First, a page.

Whaling attacks target specific individuals within an organization, such as senior level executives. Cybercriminals use these attacks to deceive executives into providing access or funds transfers that they shouldn’t. Such fraudulence can result in financial losses, data breaches and even irreparable reputational damage – the ultimate goals being financial gain or worse.
Whaling attacks involve hackers impersonating high-level employees to send emails that look official, often with alarmist language such as “urgent” or “important.” Clicking links from these emails could install ransomware, keyloggers or rootkits onto victim computers which will eventually cause data loss and revenue losses for their target company.
Whaling attacks against top level executives often exploit more publicly accessible information to impersonate them, making these attacks particularly devastating to companies and their employees.
What is a Whaling Attack?
Whaling attacks are a type of spear-phishing scam in which cybercriminals pose as high-level employees of an organization, in order to deceive other staff into handing over sensitive data or transfering money. Whaling attacks target CEOs (Chief Executive Officers), CFOs (Chief Financial Officers), CIOs (Chief Information Officers), and board members due to their access to company systems, insights into strategic decisions, and confidential data.
Once attackers gain entry, they can install malicious software such as ransomware, keyloggers and rootkits to gain entry and monitor company networks or steal confidential customer data. They can even employ whaling techniques to blackmail or threaten top executives with embarrassing, sensitive or damaging material.
Emails sent to senior-level employees may contain persuasively urgent requests, such as those to wire funds. Emails may even include phone calls to add urgency and credibility to their request. Hackers can use fake social media profiles to find work email addresses published publicly online that they can use to spoof executives – known as social engineering; an example of whaling attacks occurred when storage device manufacturer Seagate lost $3 Million due to Chinese cybercriminal gangs impersonating its CEO, for example.
How does Whaling Attacks Work?
Whaling attacks combine social engineering, email spoofing and content spoofing techniques. Hackers typically conduct research on their target to learn personal details that make their impersonation more plausible; additionally they view professional profiles on social media in order to gather insight into which types of messages their target receives on a regular basis.
High-ranking executives are vulnerable to attack due to their access to valuable company assets and confidential data, often for reasons such as greed, personal vendetta or competitive pressures.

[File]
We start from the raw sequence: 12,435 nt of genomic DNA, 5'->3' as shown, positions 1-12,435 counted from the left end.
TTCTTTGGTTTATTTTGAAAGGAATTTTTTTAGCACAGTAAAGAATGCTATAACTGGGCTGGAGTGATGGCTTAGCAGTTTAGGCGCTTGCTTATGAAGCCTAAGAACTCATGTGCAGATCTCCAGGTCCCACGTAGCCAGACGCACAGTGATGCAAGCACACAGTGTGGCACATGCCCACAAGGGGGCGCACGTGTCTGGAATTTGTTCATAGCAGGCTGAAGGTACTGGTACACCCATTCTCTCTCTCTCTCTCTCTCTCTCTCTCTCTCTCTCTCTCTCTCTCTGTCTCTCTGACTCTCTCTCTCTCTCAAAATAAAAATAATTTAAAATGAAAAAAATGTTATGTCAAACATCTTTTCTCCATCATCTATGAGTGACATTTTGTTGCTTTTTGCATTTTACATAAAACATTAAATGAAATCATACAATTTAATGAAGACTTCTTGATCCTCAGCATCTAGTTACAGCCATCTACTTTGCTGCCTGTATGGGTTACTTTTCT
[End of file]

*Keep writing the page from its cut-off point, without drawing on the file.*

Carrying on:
Whaling attacks use fake domains and urgent requests from cybercriminals to lure targets into sending sensitive data or making wire transfers. Criminals may follow-up emails with phone calls to make the request seem more legitimate. Whaling attacks have the potential to result in significant financial losses for companies, including an unauthorized transfer of funds or distribution of malware (ransomware or keyloggers) which expose internal data; reputation damage with employees, customers and business partners alike can also occur – for example a storage device manufacturer was the victim of such an attack which exposed employee wage information and social security numbers to criminals.
How to recognize a whaling attack?
Phishing attacks tend to use broad nets in order to catch as many victims as possible, while whaling attacks target specific targets, like top executives. Cybercriminals refer to this attack method as “whaling,” as they seek out high-profile individuals with access to financial resources and sensitive data that they can exploit for gain.
Attackers identify potential targets by reviewing social media accounts and researching work histories, then send a forged email from what seems like a colleague or trusted contact, encouraging victims to perform actions which could benefit themselves – like sending money or disclosing sensitive company data.
Whaling attacks can do serious damage to businesses, from financial losses and data breaches to reputational harm and compliance violations such as PCI DSS, HIPAA and GDPR compliance regulations. Companies should incorporate preventive measures into their cybersecurity infrastructures as a precaution against these types of attacks, training employees on how to recognize such threats and using zero trust security to defend against whaling phishing attacks.
How to block a whaling attack?
Organizations can reduce the impact of whaling attacks by providing education on risks to employees as well as regular cybersecurity awareness training, with special attention paid to high-profile targets. Training should include simulating phishing attacks as a test to gauge security preparedness of management and executive staff.
As another way to safeguard executives against BEC attacks, requiring two individuals sign off on any significant financial transactions is a great way to reduce hackers from taking advantage of an individual’s authority by initiating or authorizing large transactions without their knowledge or approval – even when these requests seem urgent or legitimate.